Mountain Biking - Ok, so I gotta upgrade my ancient MTB
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I've just about worn out every component on my ancient Haro again. (It's so old it has an undermount rear brake and a 6 spd freewheel.) So, I'm looking to upgrade to something with modern components.
Trouble is, I'm a clyde at 225 lbs and will never go below 200. I do not trust alum frames at this weight for off road. And, I DO ride my mtn bike off road on both single track and fire roads. I climb hard and descend at medium speeds (20-30 mph). I do not need full supsension either as I am not into grabbing air or huge drops.
So, who makes a steel framed hardtail these days? I figure anything modern ought to beat the 33 lbs my Haro weighs even if I stay with steel.
As an avowed steel loving retrogrouch (for example, I think your old Haro sounds awesome :P) I can honestly say you are worrying over nothing on the aluminum frame for off road riding. I'm about the same size as you, and I've been riding a trek 6500 on trails for 10 years now, including some crashes, with no issues. Plus I don't think there are really many options in steel, off the shelf. Plenty of choices if you are looking at bare frames or custom of course.
07-23-09, 02:03 AM
Kona makes a "Clydesdale specific" frame.
It's a very beefy hard tail so I don't think you'd have any troubles on it.
If I'm not mistaken its called the "Hoss"
07-26-09, 09:17 PM
Most of the steel framed bikes seem to be for 29ers.
GT Peace 9er (Reynolds 520). The fork is a rigid but I hear that 29" wheels smooth out a lot of bumps. You could always installing a suspension fork later.
Jamis Dragon Comp (Reynolds 631)
Jamis Dragon 29 (Reynolds 853)
KHS Tuscon 29 (Cromo)
07-26-09, 09:35 PM
Some cheap Trek and Giant frames, and I'm sure many others, are made of steel. The trek 820, giant boulder, are two that are steel. They both cost about $320.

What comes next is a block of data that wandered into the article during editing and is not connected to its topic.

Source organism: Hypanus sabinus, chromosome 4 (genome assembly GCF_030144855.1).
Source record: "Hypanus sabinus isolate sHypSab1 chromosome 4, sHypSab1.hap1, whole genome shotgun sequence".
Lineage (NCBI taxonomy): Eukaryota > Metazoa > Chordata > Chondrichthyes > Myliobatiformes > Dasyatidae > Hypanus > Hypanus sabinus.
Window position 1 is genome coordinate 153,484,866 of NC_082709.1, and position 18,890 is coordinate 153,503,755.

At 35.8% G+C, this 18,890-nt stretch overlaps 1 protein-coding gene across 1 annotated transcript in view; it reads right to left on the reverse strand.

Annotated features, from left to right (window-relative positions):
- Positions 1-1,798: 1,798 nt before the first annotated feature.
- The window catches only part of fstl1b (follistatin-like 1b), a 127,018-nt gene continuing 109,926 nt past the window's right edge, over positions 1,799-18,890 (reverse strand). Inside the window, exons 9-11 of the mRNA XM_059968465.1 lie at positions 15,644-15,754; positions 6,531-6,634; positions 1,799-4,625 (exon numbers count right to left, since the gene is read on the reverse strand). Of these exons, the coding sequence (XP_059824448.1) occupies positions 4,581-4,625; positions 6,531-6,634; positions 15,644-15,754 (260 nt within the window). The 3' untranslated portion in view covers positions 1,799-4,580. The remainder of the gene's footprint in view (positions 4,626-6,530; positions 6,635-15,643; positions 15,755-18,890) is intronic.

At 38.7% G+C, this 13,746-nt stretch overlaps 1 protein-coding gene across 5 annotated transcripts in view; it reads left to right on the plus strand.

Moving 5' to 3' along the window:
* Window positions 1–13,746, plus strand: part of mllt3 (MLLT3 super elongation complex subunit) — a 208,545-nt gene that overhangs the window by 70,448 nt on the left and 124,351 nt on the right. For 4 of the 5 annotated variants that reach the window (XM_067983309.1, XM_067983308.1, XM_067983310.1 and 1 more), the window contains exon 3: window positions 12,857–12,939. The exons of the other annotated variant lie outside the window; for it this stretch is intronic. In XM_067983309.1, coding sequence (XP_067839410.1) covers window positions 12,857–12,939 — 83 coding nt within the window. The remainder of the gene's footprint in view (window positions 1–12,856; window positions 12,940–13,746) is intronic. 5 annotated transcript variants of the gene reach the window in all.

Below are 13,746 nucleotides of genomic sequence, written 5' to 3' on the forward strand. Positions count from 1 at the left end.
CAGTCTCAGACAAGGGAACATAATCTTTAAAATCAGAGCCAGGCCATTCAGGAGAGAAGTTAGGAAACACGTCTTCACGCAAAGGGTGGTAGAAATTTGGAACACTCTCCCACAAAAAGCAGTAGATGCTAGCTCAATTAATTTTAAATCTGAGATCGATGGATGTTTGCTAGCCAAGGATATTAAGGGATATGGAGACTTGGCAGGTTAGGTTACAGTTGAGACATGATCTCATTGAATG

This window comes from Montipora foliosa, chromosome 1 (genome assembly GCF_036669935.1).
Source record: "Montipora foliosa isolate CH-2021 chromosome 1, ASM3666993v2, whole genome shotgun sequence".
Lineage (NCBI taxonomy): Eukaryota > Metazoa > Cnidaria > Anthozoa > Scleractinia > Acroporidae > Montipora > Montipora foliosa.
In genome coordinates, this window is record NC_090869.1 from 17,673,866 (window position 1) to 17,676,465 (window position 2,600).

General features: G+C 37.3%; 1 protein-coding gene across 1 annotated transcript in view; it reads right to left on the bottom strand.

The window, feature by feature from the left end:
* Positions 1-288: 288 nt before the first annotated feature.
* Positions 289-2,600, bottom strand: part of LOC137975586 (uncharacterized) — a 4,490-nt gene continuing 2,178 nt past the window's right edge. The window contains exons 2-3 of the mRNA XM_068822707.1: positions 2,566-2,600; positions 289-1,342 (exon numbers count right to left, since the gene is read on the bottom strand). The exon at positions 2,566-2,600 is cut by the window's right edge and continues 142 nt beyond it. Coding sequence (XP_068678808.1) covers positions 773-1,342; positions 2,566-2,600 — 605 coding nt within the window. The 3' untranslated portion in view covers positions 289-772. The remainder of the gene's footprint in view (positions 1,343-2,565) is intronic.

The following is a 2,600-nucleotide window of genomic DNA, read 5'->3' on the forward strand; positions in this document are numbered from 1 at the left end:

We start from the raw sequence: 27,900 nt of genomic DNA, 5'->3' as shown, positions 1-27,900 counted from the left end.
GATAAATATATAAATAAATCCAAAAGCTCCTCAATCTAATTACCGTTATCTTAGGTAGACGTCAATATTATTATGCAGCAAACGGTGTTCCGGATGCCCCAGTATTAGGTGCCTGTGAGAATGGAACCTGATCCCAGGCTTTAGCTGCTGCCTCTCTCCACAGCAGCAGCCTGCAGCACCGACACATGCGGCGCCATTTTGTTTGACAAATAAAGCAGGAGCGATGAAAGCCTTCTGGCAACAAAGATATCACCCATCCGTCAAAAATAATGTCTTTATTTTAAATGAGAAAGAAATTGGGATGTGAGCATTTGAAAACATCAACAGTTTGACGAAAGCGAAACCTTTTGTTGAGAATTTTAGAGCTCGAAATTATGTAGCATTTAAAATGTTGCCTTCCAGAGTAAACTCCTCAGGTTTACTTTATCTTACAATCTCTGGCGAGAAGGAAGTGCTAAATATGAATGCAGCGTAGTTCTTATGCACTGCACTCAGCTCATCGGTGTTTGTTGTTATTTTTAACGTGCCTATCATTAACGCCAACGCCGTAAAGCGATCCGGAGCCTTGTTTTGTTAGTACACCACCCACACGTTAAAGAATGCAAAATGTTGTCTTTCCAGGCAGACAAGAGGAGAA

Steel is real:thumb: But I was at one point 260 riding a aluminum Gary Frame, never had a issue. Down to 225 and on the same type of frame, still no problem. They are stronger than you think.
07-27-09, 12:19 AM
My buddy is 221lbs he rides a specialized rockhopper pro, his riding style basically is plow through anything you see. He doesn't slow down for anything and his frame is still in one piece so if he hasn't broken an aluminum frame yet my guess is you gonna be just fine if you get an aluminum frame :D
I have a trek 4300disc , GT Marathon 9r , GT sanction 1.0 and a specialized hardrock disc , im 225 pounds and havent had any problem on any of my bikes. Most of the aluminum frames can hold 300lbs , so go for it.
I'm 6'4" and raced sport class in NORBA. I remember when I first saw Clydesdales classes and I felt that a guy logging close to a thousand miles a month on the road not counting MTB time with less than 10% body fat didn't belong in Clydesdales. The lightest I could ever hit was 193, put on a camel back and shoes and I easily tipped 10 stone. I raced from Mt. Hood to Mammoth, Park City to Tsali on Cannondale aluminum. Still have both my 1993 hardtail and my late 90s full suspension.
The only real reoccurring frame problems Ive ever seen on MTBs are bottom brackets on carbon fiber bikes. I've see several different varietys failure there.
If you ride regularly a good aluminum frame will not be a problem; chains and rear cogsets on the other hand you will go through like candy. I used to toss my chain about every month; (that's assuming I didn't ride in the wet, in which case it lasted about one ride) and a new XTR cogset about every 3.
. The lightest I could ever hit was 193, put on a camel back and shoes and I easily tipped 10 stone.
FYI, 10 stone is 140 pounds.
07-27-09, 09:26 PM
Your weight is no big deal. I started this year at 220lbs and ride aluminum frames, no problem. I know guys in the high 200's riding aluminum frames doing small jumps with no problem.
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